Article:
January 17 2017

Shoutout to Heather LeFevre, author of my first marketing book (Brain Surfing) that I’ve ever read.

Winning the listserve lotto could not have come at a better time.

1. If you have a hunch to not fully open up to or trust someone, trust your instinct.
2. There are people out there who won’t understand you. Don’t get too involved with those who don’t even try to.
3. Don’t change for someone else- the need to change should come from yourself.
4. Make sure to build a circle of good, trustworthy friends and remember to do your part on your side of the friendship.
5. Hearing is not the same as listening.

Before the start of 2016, I was hurting over someone who led me on for two months.
Before the start of 2017, I was hurting over someone who I thought was a good friend for a year.

It took me several months to get over what happened a bit before 2016, and I now wonder how long it’ll take me to fully get over what happened two weeks ago.
The difference in pain from the two scenarios is that the first comes with an expectation of getting hurt. It comes with a burden to be cautious around that person until you can trust them enough to call them your significant other.
The second scenario only comes with an expectation to drift apart, but there is hardly a burden. When you think of someone as a good friend, there’s a certain level of trust that has been built. You can easily be yourself around them and they won’t judge you for it because they’ve already accepted who you are.

It’s hard to say which pain hurts more. Although it took me nearly half a year to get over a guy I liked, the immediate pain that hit me when I saw how easily that good friend could throw away a year’s friendship over misunderstandings felt so much worse. Seeing someone bark insults while not listening to what you’re saying, and not understanding why you were as upset is something I won’t forget for a while. He’s someone who I thought I could be myself around, understood me and my flaws and still accepted me- an illusion that dissolved within a half hour debacle. I asked for a talk with the hope that he’d understand my point, only to come out with full confirmation that we were no longer going to be good friends. Today, I can’t even say we’ll be friends.

There were several red flags through the year that we talked. Repeating them now makes me scared of the fact that there are people who think this way about others, so I won’t. I’ll simply address them instead.
1. People are not toys or books. You don’t discard them after you get bored or think you’ve “read through all the chapters” (I don’t even know what you could’ve possibly read about anybody considering your horrendous ability to listen to others anyway)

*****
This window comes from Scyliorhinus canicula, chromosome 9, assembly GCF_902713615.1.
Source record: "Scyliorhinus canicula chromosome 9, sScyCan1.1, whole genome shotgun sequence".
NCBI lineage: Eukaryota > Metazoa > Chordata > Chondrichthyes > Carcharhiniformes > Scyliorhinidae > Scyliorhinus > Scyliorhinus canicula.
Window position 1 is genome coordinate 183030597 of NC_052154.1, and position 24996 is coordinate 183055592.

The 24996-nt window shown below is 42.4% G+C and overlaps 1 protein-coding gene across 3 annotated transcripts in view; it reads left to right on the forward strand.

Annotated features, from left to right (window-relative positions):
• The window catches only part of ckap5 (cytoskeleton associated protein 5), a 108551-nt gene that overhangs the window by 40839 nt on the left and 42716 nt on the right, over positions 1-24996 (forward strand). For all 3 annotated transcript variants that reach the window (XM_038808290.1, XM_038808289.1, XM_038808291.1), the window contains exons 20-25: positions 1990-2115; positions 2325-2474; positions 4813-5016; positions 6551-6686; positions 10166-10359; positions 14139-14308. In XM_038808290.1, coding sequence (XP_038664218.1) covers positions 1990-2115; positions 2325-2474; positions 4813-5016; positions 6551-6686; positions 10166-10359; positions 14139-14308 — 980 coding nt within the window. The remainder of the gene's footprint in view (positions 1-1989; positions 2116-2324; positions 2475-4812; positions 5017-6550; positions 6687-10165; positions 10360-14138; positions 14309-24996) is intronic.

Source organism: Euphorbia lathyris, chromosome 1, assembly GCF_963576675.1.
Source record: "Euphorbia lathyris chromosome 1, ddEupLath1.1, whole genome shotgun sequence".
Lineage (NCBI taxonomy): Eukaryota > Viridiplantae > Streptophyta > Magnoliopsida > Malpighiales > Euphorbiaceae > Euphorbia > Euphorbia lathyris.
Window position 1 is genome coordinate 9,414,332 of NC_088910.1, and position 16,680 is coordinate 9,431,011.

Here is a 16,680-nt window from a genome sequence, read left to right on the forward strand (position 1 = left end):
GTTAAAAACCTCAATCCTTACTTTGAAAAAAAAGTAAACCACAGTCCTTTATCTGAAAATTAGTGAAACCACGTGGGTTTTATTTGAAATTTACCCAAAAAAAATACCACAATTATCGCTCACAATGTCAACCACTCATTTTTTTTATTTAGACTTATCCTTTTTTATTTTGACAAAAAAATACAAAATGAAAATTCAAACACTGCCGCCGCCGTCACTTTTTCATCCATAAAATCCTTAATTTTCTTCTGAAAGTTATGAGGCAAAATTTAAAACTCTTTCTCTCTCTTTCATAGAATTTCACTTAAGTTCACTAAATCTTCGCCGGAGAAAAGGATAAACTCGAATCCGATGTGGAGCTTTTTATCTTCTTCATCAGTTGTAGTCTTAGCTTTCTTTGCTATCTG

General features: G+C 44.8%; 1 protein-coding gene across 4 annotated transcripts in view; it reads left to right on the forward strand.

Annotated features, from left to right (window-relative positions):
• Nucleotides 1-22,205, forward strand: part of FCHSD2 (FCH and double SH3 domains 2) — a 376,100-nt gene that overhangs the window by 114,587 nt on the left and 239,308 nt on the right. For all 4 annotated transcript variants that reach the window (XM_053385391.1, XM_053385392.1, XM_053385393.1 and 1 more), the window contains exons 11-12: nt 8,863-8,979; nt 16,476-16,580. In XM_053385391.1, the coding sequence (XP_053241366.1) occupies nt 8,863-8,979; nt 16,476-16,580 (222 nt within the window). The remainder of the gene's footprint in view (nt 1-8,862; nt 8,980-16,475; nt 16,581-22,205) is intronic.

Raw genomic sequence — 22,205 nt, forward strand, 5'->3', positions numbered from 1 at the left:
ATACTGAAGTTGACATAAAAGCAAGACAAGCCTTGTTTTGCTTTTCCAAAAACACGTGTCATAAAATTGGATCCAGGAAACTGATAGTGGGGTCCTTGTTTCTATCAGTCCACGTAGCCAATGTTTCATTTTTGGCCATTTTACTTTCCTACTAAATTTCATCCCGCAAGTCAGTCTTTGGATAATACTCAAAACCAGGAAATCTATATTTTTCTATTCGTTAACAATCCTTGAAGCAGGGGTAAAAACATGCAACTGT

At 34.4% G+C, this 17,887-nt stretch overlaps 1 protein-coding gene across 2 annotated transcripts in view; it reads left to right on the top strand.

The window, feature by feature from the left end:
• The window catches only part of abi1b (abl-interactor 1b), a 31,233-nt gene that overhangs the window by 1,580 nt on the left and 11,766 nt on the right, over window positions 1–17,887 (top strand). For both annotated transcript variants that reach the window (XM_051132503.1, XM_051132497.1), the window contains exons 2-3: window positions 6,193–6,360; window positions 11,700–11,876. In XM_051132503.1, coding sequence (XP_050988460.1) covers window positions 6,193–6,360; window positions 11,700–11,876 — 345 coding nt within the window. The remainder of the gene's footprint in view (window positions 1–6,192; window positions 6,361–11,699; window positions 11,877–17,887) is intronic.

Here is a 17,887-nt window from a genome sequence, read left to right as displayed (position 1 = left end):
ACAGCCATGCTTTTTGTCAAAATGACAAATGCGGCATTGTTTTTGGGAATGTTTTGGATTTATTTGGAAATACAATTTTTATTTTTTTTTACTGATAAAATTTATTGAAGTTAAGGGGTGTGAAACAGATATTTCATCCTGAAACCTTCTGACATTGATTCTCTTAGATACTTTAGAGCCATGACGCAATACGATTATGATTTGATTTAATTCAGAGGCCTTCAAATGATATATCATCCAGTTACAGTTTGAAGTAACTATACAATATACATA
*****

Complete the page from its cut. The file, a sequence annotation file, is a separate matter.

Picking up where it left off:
2. Getting to know someone takes time, and when someone’s opening up to you even just a bit- grab it just by listening to what they’re saying. You can’t demand an interesting story, receive one, and then not even listen.
3. Hearing how you talk about other people, including your mother, I always knew to keep my distance. Thank goodness I did.
4. Some people may not be as logical as you think you are, but through all the stories you’ve ever told me, I’ve learned the difference between reasonable and logical.
5. Even when you’re ranting about someone, don’t leave out parts of the story where you’ve done wrong. Admit to your own faults.
6. Per the argument we had:
Don’t tell anyone to change who they are
Don’t tell anyone to do anything when you haven’t even tried to understand where they’re coming from 
When you retell the argument to others, I wish you wouldn’t funnel the story to favor your side

After the argument, I felt like I had no more friends. He was really the only person I would talk to one-on-one regularly. Besides him, I wasn’t really active on social media and I normally wouldn’t initiate private messages unless I had some sort of business to take care of. However, as the days went on, I realized all the good I did have around me. Although we didn’t talk on a regular basis, I knew they were there when I needed them. I’ve been myself, they know my flaws, and most importantly- they listened. I never second guessed their character and what they thought of people. They’ve seen me at my worst and sometimes I would take a step back and wonder why they stay.

Many good things can come out of one bad thing if you look. I’ve grown even more of an appreciation for my friends, and learned that I need to show and mend it. I’m also now trying to kick the habit of complaining about people and things; I’ve just grown so tired of it and I want to not only be surrounded by good vibes, but also emit them.

To end this incredibly long listserve...
I learned who I was and want to be. Being insulted and told you need to change by someone whom you trusted can be brutal at first. It seeps into your mind and makes you believe their words. I thought I was the shittiest person in the world with the meanest demeanor. Thankfully, as if a eureka moment, I realized I am a nice person. I have trouble communicating what I really mean, but I know I’m always considering others and I never do or say anything with mal-intent. I do have my flaws, but so does everyone else, and I can never trust someone who refuses to understand that fact.

New York City

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